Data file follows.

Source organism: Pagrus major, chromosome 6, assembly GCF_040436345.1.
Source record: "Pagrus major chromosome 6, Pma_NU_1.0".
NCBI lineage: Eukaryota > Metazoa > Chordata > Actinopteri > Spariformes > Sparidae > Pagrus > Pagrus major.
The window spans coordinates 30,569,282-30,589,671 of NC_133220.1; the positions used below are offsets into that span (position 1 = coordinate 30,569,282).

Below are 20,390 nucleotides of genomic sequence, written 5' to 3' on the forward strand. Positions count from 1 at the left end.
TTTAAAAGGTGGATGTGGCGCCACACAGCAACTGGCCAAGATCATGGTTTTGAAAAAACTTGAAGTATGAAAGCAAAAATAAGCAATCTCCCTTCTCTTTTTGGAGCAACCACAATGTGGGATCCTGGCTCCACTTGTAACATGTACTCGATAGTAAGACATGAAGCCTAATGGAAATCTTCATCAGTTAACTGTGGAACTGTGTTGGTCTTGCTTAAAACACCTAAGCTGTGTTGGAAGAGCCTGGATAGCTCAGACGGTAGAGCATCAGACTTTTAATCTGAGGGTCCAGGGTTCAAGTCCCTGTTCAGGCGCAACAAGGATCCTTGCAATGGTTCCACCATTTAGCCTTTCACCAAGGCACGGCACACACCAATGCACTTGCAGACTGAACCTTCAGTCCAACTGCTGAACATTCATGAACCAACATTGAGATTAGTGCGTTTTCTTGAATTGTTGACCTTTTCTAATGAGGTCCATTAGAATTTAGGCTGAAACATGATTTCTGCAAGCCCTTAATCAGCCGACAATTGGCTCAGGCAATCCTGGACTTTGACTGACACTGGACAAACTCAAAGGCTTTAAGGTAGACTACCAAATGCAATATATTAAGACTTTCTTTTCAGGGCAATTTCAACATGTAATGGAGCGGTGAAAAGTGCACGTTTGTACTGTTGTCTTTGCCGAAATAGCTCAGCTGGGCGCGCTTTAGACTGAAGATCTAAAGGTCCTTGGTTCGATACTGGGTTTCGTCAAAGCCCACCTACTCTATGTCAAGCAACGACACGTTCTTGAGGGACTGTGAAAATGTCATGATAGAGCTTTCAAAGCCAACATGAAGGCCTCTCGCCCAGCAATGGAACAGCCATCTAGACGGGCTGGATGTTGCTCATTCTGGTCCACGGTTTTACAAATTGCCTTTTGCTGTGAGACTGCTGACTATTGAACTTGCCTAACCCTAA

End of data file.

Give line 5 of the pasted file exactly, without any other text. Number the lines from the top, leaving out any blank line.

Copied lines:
Below are 20,390 nucleotides of genomic sequence, written 5' to 3' on the forward strand. Positions count from 1 at the left end.